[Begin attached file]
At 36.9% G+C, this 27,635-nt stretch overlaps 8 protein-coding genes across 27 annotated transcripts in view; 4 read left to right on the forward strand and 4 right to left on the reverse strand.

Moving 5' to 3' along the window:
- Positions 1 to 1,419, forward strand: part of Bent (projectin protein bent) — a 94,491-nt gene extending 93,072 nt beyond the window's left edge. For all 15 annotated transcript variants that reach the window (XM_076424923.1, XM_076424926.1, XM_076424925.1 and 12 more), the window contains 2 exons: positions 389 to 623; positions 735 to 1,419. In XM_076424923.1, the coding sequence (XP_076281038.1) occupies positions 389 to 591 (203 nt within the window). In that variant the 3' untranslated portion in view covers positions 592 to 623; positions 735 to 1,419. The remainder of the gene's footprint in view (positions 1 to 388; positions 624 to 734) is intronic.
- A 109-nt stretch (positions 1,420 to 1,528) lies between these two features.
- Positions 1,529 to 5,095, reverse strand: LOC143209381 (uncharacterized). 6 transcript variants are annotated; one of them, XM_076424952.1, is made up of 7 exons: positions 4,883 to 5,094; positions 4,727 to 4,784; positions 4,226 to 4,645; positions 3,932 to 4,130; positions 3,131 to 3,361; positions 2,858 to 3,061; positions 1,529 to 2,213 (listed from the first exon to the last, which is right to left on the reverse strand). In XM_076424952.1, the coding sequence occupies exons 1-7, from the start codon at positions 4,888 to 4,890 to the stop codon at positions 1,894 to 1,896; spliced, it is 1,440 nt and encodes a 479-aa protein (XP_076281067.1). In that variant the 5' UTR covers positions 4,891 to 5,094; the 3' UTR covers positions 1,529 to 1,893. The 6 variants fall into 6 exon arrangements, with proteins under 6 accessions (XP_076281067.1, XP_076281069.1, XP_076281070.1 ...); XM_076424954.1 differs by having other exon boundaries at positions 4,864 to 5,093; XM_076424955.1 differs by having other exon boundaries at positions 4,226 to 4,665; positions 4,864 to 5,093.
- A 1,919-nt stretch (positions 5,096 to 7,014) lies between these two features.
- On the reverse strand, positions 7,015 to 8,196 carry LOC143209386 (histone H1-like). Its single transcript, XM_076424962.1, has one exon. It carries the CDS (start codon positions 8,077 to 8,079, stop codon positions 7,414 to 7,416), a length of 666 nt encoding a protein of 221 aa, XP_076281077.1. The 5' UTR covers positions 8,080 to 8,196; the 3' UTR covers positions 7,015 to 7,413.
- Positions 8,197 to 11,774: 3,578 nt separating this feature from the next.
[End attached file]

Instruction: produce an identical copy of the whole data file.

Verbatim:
At 36.9% G+C, this 27,635-nt stretch overlaps 8 protein-coding genes across 27 annotated transcripts in view; 4 read left to right on the forward strand and 4 right to left on the reverse strand.

Moving 5' to 3' along the window:
- Positions 1 to 1,419, forward strand: part of Bent (projectin protein bent) — a 94,491-nt gene extending 93,072 nt beyond the window's left edge. For all 15 annotated transcript variants that reach the window (XM_076424923.1, XM_076424926.1, XM_076424925.1 and 12 more), the window contains 2 exons: positions 389 to 623; positions 735 to 1,419. In XM_076424923.1, the coding sequence (XP_076281038.1) occupies positions 389 to 591 (203 nt within the window). In that variant the 3' untranslated portion in view covers positions 592 to 623; positions 735 to 1,419. The remainder of the gene's footprint in view (positions 1 to 388; positions 624 to 734) is intronic.
- A 109-nt stretch (positions 1,420 to 1,528) lies between these two features.
- Positions 1,529 to 5,095, reverse strand: LOC143209381 (uncharacterized). 6 transcript variants are annotated; one of them, XM_076424952.1, is made up of 7 exons: positions 4,883 to 5,094; positions 4,727 to 4,784; positions 4,226 to 4,645; positions 3,932 to 4,130; positions 3,131 to 3,361; positions 2,858 to 3,061; positions 1,529 to 2,213 (listed from the first exon to the last, which is right to left on the reverse strand). In XM_076424952.1, the coding sequence occupies exons 1-7, from the start codon at positions 4,888 to 4,890 to the stop codon at positions 1,894 to 1,896; spliced, it is 1,440 nt and encodes a 479-aa protein (XP_076281067.1). In that variant the 5' UTR covers positions 4,891 to 5,094; the 3' UTR covers positions 1,529 to 1,893. The 6 variants fall into 6 exon arrangements, with proteins under 6 accessions (XP_076281067.1, XP_076281069.1, XP_076281070.1 ...); XM_076424954.1 differs by having other exon boundaries at positions 4,864 to 5,093; XM_076424955.1 differs by having other exon boundaries at positions 4,226 to 4,665; positions 4,864 to 5,093.
- A 1,919-nt stretch (positions 5,096 to 7,014) lies between these two features.
- On the reverse strand, positions 7,015 to 8,196 carry LOC143209386 (histone H1-like). Its single transcript, XM_076424962.1, has one exon. It carries the CDS (start codon positions 8,077 to 8,079, stop codon positions 7,414 to 7,416), a length of 666 nt encoding a protein of 221 aa, XP_076281077.1. The 5' UTR covers positions 8,080 to 8,196; the 3' UTR covers positions 7,015 to 7,413.
- Positions 8,197 to 11,774: 3,578 nt separating this feature from the next.